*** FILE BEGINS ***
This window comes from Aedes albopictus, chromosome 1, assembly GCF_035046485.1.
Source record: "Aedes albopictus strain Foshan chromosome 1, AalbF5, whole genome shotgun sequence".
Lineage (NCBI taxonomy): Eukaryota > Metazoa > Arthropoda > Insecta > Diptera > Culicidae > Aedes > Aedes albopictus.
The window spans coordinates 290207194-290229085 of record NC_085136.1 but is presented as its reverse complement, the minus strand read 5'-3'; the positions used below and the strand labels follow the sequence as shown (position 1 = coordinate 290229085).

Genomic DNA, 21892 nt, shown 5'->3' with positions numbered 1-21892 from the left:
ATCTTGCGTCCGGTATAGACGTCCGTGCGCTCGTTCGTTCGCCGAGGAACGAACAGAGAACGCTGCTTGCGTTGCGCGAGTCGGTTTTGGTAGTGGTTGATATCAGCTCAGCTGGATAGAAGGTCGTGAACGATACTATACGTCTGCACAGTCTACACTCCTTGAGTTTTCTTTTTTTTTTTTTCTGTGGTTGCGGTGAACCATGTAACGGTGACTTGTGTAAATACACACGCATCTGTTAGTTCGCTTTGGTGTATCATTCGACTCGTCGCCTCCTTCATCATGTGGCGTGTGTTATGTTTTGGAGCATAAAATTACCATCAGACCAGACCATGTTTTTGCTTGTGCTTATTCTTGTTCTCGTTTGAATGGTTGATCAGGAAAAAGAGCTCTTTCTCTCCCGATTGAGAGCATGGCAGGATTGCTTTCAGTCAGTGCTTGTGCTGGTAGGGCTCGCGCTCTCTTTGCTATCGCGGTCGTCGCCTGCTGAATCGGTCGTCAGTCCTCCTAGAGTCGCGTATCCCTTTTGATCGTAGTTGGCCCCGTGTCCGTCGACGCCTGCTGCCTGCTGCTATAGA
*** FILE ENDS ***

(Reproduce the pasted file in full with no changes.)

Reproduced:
This window comes from Aedes albopictus, chromosome 1, assembly GCF_035046485.1.
Source record: "Aedes albopictus strain Foshan chromosome 1, AalbF5, whole genome shotgun sequence".
Lineage (NCBI taxonomy): Eukaryota > Metazoa > Arthropoda > Insecta > Diptera > Culicidae > Aedes > Aedes albopictus.
The window spans coordinates 290207194-290229085 of record NC_085136.1 but is presented as its reverse complement, the minus strand read 5'-3'; the positions used below and the strand labels follow the sequence as shown (position 1 = coordinate 290229085).

Genomic DNA, 21892 nt, shown 5'->3' with positions numbered 1-21892 from the left:
ATCTTGCGTCCGGTATAGACGTCCGTGCGCTCGTTCGTTCGCCGAGGAACGAACAGAGAACGCTGCTTGCGTTGCGCGAGTCGGTTTTGGTAGTGGTTGATATCAGCTCAGCTGGATAGAAGGTCGTGAACGATACTATACGTCTGCACAGTCTACACTCCTTGAGTTTTCTTTTTTTTTTTTTCTGTGGTTGCGGTGAACCATGTAACGGTGACTTGTGTAAATACACACGCATCTGTTAGTTCGCTTTGGTGTATCATTCGACTCGTCGCCTCCTTCATCATGTGGCGTGTGTTATGTTTTGGAGCATAAAATTACCATCAGACCAGACCATGTTTTTGCTTGTGCTTATTCTTGTTCTCGTTTGAATGGTTGATCAGGAAAAAGAGCTCTTTCTCTCCCGATTGAGAGCATGGCAGGATTGCTTTCAGTCAGTGCTTGTGCTGGTAGGGCTCGCGCTCTCTTTGCTATCGCGGTCGTCGCCTGCTGAATCGGTCGTCAGTCCTCCTAGAGTCGCGTATCCCTTTTGATCGTAGTTGGCCCCGTGTCCGTCGACGCCTGCTGCCTGCTGCTATAGA